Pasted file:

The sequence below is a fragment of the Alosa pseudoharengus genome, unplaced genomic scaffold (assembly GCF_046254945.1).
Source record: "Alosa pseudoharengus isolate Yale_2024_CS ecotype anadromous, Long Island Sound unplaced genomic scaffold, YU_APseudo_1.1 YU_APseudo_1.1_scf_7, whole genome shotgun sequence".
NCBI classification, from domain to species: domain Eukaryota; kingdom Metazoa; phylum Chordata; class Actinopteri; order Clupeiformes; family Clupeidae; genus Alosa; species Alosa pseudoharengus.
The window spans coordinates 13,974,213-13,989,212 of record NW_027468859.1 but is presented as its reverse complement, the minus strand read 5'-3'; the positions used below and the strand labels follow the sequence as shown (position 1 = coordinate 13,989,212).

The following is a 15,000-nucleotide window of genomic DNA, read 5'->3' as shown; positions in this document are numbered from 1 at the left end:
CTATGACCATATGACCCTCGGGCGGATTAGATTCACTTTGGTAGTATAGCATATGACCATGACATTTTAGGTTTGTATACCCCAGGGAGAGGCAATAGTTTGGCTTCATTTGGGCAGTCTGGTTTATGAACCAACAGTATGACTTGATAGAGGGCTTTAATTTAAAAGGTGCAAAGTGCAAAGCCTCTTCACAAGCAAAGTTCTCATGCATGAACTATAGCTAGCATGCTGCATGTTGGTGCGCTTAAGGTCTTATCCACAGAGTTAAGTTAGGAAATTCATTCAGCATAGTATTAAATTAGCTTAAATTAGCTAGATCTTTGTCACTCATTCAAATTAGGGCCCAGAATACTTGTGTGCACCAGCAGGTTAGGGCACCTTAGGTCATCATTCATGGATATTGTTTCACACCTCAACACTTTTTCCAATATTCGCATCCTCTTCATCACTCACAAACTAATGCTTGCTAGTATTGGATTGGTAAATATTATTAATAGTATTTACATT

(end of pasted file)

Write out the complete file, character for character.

The sequence below is a fragment of the Alosa pseudoharengus genome, unplaced genomic scaffold (assembly GCF_046254945.1).
Source record: "Alosa pseudoharengus isolate Yale_2024_CS ecotype anadromous, Long Island Sound unplaced genomic scaffold, YU_APseudo_1.1 YU_APseudo_1.1_scf_7, whole genome shotgun sequence".
NCBI classification, from domain to species: domain Eukaryota; kingdom Metazoa; phylum Chordata; class Actinopteri; order Clupeiformes; family Clupeidae; genus Alosa; species Alosa pseudoharengus.
The window spans coordinates 13,974,213-13,989,212 of record NW_027468859.1 but is presented as its reverse complement, the minus strand read 5'-3'; the positions used below and the strand labels follow the sequence as shown (position 1 = coordinate 13,989,212).

The following is a 15,000-nucleotide window of genomic DNA, read 5'->3' as shown; positions in this document are numbered from 1 at the left end:
CTATGACCATATGACCCTCGGGCGGATTAGATTCACTTTGGTAGTATAGCATATGACCATGACATTTTAGGTTTGTATACCCCAGGGAGAGGCAATAGTTTGGCTTCATTTGGGCAGTCTGGTTTATGAACCAACAGTATGACTTGATAGAGGGCTTTAATTTAAAAGGTGCAAAGTGCAAAGCCTCTTCACAAGCAAAGTTCTCATGCATGAACTATAGCTAGCATGCTGCATGTTGGTGCGCTTAAGGTCTTATCCACAGAGTTAAGTTAGGAAATTCATTCAGCATAGTATTAAATTAGCTTAAATTAGCTAGATCTTTGTCACTCATTCAAATTAGGGCCCAGAATACTTGTGTGCACCAGCAGGTTAGGGCACCTTAGGTCATCATTCATGGATATTGTTTCACACCTCAACACTTTTTCCAATATTCGCATCCTCTTCATCACTCACAAACTAATGCTTGCTAGTATTGGATTGGTAAATATTATTAATAGTATTTACATT